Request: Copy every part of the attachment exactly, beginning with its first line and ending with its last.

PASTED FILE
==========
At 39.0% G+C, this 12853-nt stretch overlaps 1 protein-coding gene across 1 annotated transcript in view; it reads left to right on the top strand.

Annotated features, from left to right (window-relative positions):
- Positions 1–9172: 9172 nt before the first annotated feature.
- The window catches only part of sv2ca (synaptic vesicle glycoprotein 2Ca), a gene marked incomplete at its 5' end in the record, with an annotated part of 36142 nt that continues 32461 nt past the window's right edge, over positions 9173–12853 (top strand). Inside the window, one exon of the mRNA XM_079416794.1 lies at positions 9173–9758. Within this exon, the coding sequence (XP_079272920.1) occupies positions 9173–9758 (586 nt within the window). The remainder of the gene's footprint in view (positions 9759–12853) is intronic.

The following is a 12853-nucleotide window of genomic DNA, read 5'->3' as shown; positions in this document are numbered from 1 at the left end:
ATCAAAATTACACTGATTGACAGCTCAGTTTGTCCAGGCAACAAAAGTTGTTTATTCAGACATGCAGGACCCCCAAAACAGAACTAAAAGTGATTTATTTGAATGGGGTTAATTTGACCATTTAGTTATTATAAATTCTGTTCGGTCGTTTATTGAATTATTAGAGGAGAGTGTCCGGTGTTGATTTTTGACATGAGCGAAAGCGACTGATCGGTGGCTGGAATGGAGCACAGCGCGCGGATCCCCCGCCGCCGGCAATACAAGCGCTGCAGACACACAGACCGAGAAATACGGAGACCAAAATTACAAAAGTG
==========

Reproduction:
At 39.0% G+C, this 12853-nt stretch overlaps 1 protein-coding gene across 1 annotated transcript in view; it reads left to right on the top strand.

Annotated features, from left to right (window-relative positions):
- Positions 1–9172: 9172 nt before the first annotated feature.
- The window catches only part of sv2ca (synaptic vesicle glycoprotein 2Ca), a gene marked incomplete at its 5' end in the record, with an annotated part of 36142 nt that continues 32461 nt past the window's right edge, over positions 9173–12853 (top strand). Inside the window, one exon of the mRNA XM_079416794.1 lies at positions 9173–9758. Within this exon, the coding sequence (XP_079272920.1) occupies positions 9173–9758 (586 nt within the window). The remainder of the gene's footprint in view (positions 9759–12853) is intronic.

The following is a 12853-nucleotide window of genomic DNA, read 5'->3' as shown; positions in this document are numbered from 1 at the left end:
ATCAAAATTACACTGATTGACAGCTCAGTTTGTCCAGGCAACAAAAGTTGTTTATTCAGACATGCAGGACCCCCAAAACAGAACTAAAAGTGATTTATTTGAATGGGGTTAATTTGACCATTTAGTTATTATAAATTCTGTTCGGTCGTTTATTGAATTATTAGAGGAGAGTGTCCGGTGTTGATTTTTGACATGAGCGAAAGCGACTGATCGGTGGCTGGAATGGAGCACAGCGCGCGGATCCCCCGCCGCCGGCAATACAAGCGCTGCAGACACACAGACCGAGAAATACGGAGACCAAAATTACAAAAGTG